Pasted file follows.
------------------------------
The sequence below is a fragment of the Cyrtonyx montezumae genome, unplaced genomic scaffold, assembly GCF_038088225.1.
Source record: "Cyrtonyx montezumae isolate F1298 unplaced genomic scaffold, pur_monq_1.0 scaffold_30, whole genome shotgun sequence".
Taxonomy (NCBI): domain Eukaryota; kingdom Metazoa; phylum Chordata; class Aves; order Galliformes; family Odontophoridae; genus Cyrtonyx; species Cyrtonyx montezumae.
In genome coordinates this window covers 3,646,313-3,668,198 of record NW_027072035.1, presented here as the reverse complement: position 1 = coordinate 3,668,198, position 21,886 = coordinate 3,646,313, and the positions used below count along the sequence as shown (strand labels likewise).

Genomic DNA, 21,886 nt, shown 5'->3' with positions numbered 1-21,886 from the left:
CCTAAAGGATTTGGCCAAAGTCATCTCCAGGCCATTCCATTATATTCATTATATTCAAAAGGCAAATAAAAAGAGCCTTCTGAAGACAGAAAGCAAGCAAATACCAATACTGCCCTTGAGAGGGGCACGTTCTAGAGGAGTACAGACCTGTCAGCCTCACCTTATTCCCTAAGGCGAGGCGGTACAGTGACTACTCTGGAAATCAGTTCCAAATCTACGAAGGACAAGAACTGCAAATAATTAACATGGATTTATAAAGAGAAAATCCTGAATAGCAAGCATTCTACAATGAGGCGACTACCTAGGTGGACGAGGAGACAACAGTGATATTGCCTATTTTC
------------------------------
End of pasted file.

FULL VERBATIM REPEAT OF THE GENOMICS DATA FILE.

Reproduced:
The sequence below is a fragment of the Cyrtonyx montezumae genome, unplaced genomic scaffold, assembly GCF_038088225.1.
Source record: "Cyrtonyx montezumae isolate F1298 unplaced genomic scaffold, pur_monq_1.0 scaffold_30, whole genome shotgun sequence".
Taxonomy (NCBI): domain Eukaryota; kingdom Metazoa; phylum Chordata; class Aves; order Galliformes; family Odontophoridae; genus Cyrtonyx; species Cyrtonyx montezumae.
In genome coordinates this window covers 3,646,313-3,668,198 of record NW_027072035.1, presented here as the reverse complement: position 1 = coordinate 3,668,198, position 21,886 = coordinate 3,646,313, and the positions used below count along the sequence as shown (strand labels likewise).

Genomic DNA, 21,886 nt, shown 5'->3' with positions numbered 1-21,886 from the left:
CCTAAAGGATTTGGCCAAAGTCATCTCCAGGCCATTCCATTATATTCATTATATTCAAAAGGCAAATAAAAAGAGCCTTCTGAAGACAGAAAGCAAGCAAATACCAATACTGCCCTTGAGAGGGGCACGTTCTAGAGGAGTACAGACCTGTCAGCCTCACCTTATTCCCTAAGGCGAGGCGGTACAGTGACTACTCTGGAAATCAGTTCCAAATCTACGAAGGACAAGAACTGCAAATAATTAACATGGATTTATAAAGAGAAAATCCTGAATAGCAAGCATTCTACAATGAGGCGACTACCTAGGTGGACGAGGAGACAACAGTGATATTGCCTATTTTC